“In the large-scale colour portraits, the artist imagines herself as a cast of 'grandes dames' from the Golden Age of 1920s Hollywood cinema. Differing from Sherman’s earlier series, these actresses are presented outside of the filmic narrative, posing instead for what seem to be formal publicity shots. Despite their elaborate garb, coiffed hairdos and painted faces, the leading ladies are clearly in their twilight years, and the grave stoicism of their expressions gives way to instances of poignant vulnerability: fine lines emerge through caked-on make-up, and sinewy, aged hands seem at odds with the smooth polish of their owners’ faces. The actresses pose against digitally manipulated backgrounds that are suggestive of the film sets and backdrops of yesteryear. Skyscrapers, a busy café scene, manicured gardens and a classical landscape all feature within the series. One photograph created earlier this year, displays four actresses in different coloured tulle costumes. Seated together, they reference the historic popularity of sister acts in the entertainment industry.”
From Sprüth Magers’ catalogue
“Some play with scarves to hide their wrinkles, others rely on a brave, haughty or mysterious expression. All could quite clearly carry off once more whatever roles they played on the silver screen until age edged them out of the system. But in each case there are a hundred more nuances, of doubt, pride, suffering, foolishness, survival, courage, learned from the life and irrepressible even in these supposed publicity shots for films that will never be made.”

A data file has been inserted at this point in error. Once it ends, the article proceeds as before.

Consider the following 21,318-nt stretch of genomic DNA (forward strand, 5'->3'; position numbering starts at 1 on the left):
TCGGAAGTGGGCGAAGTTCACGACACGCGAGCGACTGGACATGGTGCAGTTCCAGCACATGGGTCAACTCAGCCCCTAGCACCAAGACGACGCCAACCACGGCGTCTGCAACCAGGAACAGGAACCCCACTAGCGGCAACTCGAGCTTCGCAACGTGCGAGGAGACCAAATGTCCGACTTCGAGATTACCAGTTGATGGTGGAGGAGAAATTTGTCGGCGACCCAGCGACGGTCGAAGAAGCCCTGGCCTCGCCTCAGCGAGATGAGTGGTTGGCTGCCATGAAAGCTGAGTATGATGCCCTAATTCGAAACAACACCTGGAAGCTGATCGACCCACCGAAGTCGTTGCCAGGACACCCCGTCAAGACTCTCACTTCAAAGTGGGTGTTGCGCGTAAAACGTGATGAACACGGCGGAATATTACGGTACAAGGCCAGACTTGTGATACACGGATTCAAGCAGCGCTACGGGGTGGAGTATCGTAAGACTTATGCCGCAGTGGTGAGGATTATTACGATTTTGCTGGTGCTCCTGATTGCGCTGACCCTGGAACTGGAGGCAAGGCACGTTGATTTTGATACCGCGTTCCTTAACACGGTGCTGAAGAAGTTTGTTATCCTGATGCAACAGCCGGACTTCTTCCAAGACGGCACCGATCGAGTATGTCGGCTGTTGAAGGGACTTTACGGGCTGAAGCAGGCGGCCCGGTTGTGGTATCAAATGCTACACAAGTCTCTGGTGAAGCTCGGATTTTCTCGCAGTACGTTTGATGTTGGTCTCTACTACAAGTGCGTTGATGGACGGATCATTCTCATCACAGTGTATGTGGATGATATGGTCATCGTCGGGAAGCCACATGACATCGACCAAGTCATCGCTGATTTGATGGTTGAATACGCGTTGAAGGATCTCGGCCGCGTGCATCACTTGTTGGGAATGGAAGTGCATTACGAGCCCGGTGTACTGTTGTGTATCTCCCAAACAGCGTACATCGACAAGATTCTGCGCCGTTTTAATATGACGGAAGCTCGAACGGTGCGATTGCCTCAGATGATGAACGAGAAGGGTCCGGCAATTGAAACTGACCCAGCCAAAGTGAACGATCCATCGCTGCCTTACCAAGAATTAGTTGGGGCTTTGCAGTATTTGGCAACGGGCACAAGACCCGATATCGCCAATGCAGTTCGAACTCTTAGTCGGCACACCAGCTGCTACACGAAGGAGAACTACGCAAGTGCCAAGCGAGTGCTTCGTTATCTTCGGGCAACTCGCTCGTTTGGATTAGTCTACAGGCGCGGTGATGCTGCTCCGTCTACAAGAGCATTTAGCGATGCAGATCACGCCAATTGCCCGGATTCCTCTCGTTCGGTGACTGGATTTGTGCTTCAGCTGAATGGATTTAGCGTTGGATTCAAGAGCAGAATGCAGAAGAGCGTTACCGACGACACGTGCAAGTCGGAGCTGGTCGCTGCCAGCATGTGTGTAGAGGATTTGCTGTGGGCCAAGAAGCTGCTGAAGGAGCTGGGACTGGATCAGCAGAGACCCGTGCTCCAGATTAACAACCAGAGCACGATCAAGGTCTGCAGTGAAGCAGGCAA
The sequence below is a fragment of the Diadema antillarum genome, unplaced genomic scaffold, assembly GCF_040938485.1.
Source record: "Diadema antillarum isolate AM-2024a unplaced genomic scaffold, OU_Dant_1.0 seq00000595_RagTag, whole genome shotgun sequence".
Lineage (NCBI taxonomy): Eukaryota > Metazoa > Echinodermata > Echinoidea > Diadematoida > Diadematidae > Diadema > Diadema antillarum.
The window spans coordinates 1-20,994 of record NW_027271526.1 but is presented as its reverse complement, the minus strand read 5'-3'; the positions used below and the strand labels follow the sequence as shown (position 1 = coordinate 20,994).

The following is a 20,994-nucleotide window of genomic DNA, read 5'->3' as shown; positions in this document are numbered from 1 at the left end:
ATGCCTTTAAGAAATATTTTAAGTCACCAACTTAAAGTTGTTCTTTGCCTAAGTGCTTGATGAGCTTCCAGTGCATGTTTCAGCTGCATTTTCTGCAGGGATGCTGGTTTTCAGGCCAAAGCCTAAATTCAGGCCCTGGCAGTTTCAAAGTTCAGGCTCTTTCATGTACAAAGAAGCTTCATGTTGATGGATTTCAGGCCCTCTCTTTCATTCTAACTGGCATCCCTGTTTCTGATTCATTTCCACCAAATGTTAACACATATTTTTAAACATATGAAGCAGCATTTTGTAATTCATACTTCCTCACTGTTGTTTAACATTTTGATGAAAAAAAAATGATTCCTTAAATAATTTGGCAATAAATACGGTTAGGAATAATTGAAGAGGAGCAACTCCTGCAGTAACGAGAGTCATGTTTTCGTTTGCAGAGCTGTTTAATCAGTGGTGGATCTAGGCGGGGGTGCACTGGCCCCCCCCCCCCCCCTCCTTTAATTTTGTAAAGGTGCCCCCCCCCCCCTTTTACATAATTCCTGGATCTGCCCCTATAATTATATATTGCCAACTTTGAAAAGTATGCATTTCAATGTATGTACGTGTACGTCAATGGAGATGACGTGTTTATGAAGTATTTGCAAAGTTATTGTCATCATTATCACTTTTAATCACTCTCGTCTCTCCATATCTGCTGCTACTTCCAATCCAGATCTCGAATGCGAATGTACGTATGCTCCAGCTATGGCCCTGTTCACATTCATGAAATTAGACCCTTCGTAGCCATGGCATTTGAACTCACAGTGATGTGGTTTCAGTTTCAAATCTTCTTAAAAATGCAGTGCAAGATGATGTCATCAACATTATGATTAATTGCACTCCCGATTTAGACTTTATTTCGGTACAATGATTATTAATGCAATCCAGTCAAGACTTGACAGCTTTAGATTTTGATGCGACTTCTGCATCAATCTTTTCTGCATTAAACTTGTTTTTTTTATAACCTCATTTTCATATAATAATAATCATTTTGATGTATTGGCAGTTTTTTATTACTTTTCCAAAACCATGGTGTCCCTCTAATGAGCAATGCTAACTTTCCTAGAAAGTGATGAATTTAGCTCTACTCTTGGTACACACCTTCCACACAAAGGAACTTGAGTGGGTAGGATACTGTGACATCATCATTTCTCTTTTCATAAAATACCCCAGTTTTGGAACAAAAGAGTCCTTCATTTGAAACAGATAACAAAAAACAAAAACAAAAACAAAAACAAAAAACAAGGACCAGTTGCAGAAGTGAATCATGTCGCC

From The Guardian’s review
I visited the new Cindy Sherman exhibit at Sprüth Magers’ gallery in Mayfair on Saturday 7 July. In it, the masterful American artist and photographer completely transforms herself into a series of powdered and bewigged veteran show biz divas of a certain age in eerie, powerful and riveting self-portraits. The focus is on liver-spotted hands clutching chiffon and the whole arsenal of artifice: plucked-out eyebrows, scarlet lips painted into a cupid’s bow. The vibe is very ruined glamour, Kenneth Anger’s Hollywood Babylon, decaying Hollywood Mansions, Sunset Boulevard / Whatever Happened to Baby Jane?
Looking at them, you can’t help but associate the photos with the doomed flapper Clara Bow, Mary Pickford’s reclusive alcoholic later years, or the botched face lift of Hedy Lamar. The show is about aging, but also about haughty defiance (or denial) towards aging, and a commitment to glamour at all costs despite aging. (And the show is inevitably about the aging of Sherman herself, who is now 64. Those unretouched liver-spotted hands belong to her!). The exhibit is free and runs until 1 September 2018.
Further reading:read my scene report from John Water's 2015 exhibit Beverley Hills John at Sprüth Magers here.